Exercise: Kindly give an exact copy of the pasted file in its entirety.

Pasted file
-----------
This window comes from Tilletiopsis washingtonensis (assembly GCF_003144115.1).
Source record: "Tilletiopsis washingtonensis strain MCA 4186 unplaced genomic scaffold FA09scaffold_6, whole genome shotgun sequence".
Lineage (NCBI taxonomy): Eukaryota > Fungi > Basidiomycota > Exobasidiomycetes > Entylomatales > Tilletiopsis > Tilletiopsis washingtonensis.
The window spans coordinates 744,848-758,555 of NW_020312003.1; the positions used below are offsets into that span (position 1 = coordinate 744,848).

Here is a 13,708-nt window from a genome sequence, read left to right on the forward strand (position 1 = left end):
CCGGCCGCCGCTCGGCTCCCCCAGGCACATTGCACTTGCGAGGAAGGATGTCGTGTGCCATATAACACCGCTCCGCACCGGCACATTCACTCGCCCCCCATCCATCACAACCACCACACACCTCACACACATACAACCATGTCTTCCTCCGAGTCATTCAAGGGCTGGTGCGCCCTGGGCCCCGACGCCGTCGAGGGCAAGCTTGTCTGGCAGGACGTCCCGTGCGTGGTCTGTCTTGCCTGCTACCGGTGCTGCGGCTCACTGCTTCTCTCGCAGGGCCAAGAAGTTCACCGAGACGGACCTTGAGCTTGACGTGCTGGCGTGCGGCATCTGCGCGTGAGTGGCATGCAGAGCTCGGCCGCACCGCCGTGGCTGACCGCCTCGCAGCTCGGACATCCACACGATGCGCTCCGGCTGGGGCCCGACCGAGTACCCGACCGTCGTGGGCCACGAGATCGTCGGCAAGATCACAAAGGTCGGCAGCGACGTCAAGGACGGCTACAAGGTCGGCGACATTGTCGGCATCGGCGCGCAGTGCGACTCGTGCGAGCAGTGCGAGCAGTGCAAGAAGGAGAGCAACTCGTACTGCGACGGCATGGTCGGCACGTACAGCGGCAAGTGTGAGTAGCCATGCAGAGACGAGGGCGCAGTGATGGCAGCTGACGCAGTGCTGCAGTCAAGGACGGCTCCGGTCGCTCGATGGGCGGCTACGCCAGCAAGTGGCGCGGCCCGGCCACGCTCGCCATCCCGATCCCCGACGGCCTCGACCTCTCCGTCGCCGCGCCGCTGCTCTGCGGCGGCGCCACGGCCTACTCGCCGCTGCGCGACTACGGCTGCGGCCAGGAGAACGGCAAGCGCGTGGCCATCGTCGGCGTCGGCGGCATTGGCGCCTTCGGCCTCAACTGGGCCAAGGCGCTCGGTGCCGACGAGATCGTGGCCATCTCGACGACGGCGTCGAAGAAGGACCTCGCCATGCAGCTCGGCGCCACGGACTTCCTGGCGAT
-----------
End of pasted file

This window comes from Tilletiopsis washingtonensis (assembly GCF_003144115.1).
Source record: "Tilletiopsis washingtonensis strain MCA 4186 unplaced genomic scaffold FA09scaffold_6, whole genome shotgun sequence".
Lineage (NCBI taxonomy): Eukaryota > Fungi > Basidiomycota > Exobasidiomycetes > Entylomatales > Tilletiopsis > Tilletiopsis washingtonensis.
The window spans coordinates 744,848-758,555 of NW_020312003.1; the positions used below are offsets into that span (position 1 = coordinate 744,848).

Here is a 13,708-nt window from a genome sequence, read left to right on the forward strand (position 1 = left end):
CCGGCCGCCGCTCGGCTCCCCCAGGCACATTGCACTTGCGAGGAAGGATGTCGTGTGCCATATAACACCGCTCCGCACCGGCACATTCACTCGCCCCCCATCCATCACAACCACCACACACCTCACACACATACAACCATGTCTTCCTCCGAGTCATTCAAGGGCTGGTGCGCCCTGGGCCCCGACGCCGTCGAGGGCAAGCTTGTCTGGCAGGACGTCCCGTGCGTGGTCTGTCTTGCCTGCTACCGGTGCTGCGGCTCACTGCTTCTCTCGCAGGGCCAAGAAGTTCACCGAGACGGACCTTGAGCTTGACGTGCTGGCGTGCGGCATCTGCGCGTGAGTGGCATGCAGAGCTCGGCCGCACCGCCGTGGCTGACCGCCTCGCAGCTCGGACATCCACACGATGCGCTCCGGCTGGGGCCCGACCGAGTACCCGACCGTCGTGGGCCACGAGATCGTCGGCAAGATCACAAAGGTCGGCAGCGACGTCAAGGACGGCTACAAGGTCGGCGACATTGTCGGCATCGGCGCGCAGTGCGACTCGTGCGAGCAGTGCGAGCAGTGCAAGAAGGAGAGCAACTCGTACTGCGACGGCATGGTCGGCACGTACAGCGGCAAGTGTGAGTAGCCATGCAGAGACGAGGGCGCAGTGATGGCAGCTGACGCAGTGCTGCAGTCAAGGACGGCTCCGGTCGCTCGATGGGCGGCTACGCCAGCAAGTGGCGCGGCCCGGCCACGCTCGCCATCCCGATCCCCGACGGCCTCGACCTCTCCGTCGCCGCGCCGCTGCTCTGCGGCGGCGCCACGGCCTACTCGCCGCTGCGCGACTACGGCTGCGGCCAGGAGAACGGCAAGCGCGTGGCCATCGTCGGCGTCGGCGGCATTGGCGCCTTCGGCCTCAACTGGGCCAAGGCGCTCGGTGCCGACGAGATCGTGGCCATCTCGACGACGGCGTCGAAGAAGGACCTCGCCATGCAGCTCGGCGCCACGGACTTCCTGGCGAT